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the citations of a frothy declaimer is sometimes the easiest and most convincing refutation of his speech.

If a trace of partisan bias is betrayed in the thread of narrative which partially unites the successive reports, bills, votes, etc., presented in this work, the error is unintentional and regretted. Our purpose was to compile a record acceptable and convenient to men of all parties, and which might be consulted and trusted by all. Whatever is original hercin is regarded as of no use or merit, save as a necessary elucidation of the residue. Without apology, therefore, or further explanation, the Text-Book is commended to the favor of the American public.

NEW-YORK, August 1st, 1860.

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Fourth Democratic National Convention, 1844..

Fifth Democratic National Convention, 1848.

Sixth Democratic National Convention, 1852..

Seventh Democratic National Convention, 1856.

Eighth Democratic National Convention, 1860 ..

Mr. Avery's (N. C.) Majority Report, from Com-
mittee on Platform; Mr. H. B. Payne's Mi-
nority Report from Committee on Platform;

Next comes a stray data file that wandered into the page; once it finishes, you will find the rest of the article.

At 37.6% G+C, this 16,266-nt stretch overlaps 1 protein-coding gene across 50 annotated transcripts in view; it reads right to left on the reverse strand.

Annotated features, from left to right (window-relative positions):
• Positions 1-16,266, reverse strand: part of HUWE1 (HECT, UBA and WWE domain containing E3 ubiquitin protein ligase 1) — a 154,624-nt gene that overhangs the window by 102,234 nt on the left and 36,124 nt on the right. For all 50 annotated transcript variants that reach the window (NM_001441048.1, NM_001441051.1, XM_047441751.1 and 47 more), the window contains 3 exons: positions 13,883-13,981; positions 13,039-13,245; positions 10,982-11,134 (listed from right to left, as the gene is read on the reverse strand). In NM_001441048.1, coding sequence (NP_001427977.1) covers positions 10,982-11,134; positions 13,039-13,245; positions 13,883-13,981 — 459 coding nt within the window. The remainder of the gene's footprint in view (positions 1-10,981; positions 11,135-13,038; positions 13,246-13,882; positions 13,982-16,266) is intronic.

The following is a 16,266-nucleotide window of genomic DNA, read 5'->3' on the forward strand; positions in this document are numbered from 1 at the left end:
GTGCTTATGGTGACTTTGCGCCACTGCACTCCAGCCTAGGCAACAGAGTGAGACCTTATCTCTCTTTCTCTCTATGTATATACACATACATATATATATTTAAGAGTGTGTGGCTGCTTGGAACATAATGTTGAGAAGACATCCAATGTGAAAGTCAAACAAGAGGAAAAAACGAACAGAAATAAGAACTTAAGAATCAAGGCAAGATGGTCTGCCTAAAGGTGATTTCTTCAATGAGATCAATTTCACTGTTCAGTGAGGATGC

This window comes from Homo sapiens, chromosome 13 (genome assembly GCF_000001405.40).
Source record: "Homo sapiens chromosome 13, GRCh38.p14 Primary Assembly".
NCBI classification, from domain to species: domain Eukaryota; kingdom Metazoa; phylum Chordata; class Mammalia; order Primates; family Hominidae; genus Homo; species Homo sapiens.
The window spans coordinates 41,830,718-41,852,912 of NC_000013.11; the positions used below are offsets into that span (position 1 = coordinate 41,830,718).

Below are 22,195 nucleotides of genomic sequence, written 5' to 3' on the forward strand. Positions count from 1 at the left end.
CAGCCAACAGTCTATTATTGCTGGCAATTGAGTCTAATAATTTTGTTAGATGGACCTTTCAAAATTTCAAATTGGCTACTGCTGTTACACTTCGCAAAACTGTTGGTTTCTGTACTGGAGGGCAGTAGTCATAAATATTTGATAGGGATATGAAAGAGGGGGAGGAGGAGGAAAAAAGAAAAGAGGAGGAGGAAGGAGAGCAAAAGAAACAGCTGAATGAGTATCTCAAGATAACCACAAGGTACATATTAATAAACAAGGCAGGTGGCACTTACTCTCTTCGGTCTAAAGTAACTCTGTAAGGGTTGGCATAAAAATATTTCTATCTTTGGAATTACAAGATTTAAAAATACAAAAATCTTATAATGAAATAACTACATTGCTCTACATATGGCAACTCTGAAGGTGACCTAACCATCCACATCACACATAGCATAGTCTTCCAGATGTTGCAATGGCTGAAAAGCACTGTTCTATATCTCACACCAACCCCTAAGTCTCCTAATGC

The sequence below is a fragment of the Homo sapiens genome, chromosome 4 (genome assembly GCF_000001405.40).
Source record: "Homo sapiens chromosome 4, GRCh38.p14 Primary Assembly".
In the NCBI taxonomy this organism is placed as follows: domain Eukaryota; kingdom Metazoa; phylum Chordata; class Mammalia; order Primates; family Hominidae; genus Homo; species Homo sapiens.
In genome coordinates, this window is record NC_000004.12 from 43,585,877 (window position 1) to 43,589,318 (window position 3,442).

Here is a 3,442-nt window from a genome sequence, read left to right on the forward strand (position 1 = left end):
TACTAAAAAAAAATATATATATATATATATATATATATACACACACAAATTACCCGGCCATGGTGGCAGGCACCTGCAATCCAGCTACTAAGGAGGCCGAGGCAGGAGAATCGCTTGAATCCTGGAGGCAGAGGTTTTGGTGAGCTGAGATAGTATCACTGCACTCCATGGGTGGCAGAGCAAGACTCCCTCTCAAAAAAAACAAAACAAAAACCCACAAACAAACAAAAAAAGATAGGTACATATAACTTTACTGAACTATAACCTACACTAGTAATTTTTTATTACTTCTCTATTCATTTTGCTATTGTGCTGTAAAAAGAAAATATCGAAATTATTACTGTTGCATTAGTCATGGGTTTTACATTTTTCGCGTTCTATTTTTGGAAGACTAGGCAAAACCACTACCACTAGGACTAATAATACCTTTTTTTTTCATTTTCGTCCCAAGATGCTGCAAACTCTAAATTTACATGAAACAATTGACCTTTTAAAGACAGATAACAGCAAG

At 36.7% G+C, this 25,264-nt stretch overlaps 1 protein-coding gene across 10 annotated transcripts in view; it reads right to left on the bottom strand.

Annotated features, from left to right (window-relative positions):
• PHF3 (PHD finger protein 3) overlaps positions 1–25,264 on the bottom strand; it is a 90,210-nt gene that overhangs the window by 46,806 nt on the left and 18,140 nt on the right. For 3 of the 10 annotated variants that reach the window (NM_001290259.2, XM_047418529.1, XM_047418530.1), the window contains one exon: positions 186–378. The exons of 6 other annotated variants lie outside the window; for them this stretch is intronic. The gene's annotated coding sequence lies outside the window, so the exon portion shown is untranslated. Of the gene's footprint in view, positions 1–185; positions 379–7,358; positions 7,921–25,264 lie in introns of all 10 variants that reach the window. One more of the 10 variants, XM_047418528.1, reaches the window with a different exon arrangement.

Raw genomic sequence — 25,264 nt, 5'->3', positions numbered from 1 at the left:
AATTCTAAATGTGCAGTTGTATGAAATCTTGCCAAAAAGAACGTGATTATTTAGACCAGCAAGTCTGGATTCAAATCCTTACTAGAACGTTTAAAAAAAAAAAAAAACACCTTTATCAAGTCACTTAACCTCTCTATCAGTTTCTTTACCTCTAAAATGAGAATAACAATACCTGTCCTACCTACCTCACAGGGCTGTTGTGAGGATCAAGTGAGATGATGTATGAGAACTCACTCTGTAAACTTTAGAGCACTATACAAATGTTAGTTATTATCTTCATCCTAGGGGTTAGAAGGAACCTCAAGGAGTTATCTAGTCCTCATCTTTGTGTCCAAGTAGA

Senator Wm. Bigler's Compromise proposition
Mr. Avery's amended Majority Report; Mr.
Avery's remarks in favor of same; Mr. H. B.
Payne of Ohio in reply


His extracts from Breckinridge, Orr, and Ste-
phens; Mr. Samuels's (of Iowa) Minority Re-

Minority Report adopted, 165 to 188; Alabama
protests and withdraws..

Mississippi withdraws

South Carolina, Florida, and Texas withdraws..

Arkansas retires...

Georgia retires.

Louisiana withdraws; Speech of Wm. B. Gaulden
of Georgia in favor of the Slave-Trade
Fruitless ballots (57) for President; Adjournment
to Baltimore; The Seceders at Charleston; Se-
nator Bayard, of Delaware, Chairman; They
adopt the Avery Platform

They adjourn to Richmond; They meet at Rich-
mond June 11; They finally adopt Breckin- .
ridge and Lane; The adjourned Convention at
timore; Gen. Cushing's opening Speech
Mr. Howard, of Tennessee, moves admission of
original Delegates; Mr. Kavanagh, of Minne-
sota, moves to lay on table; Previous question

DIX, Gen. JOHN A, advocates Freedom
for the Territories in the United States..

DISUNION AVOWED by Southern Statesmen

in the event of the election of a Republican Presi-


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EVERETT, EDWARD, of Massachusetts, Union

candidate for Vice-President in 1860...

His views on Slavery-His " Knapsack" Speech
in Congress-Replies of Messrs. Mitchell, Ran-
dolph and Cambreleng-Mr. Everett on Geo-
graphical Parties-Later Views on Slavery,
in Letters of 1837 and '39..

His Acceptance of the Nomination for Vice-

President of the United States....

His views on the Sumner Outrage....
ELLMAKER, AMOs, of Pennsylvania, Anti-
Masonic candidate for Vice-President, 1882.....
Presidential Elections since 1836..

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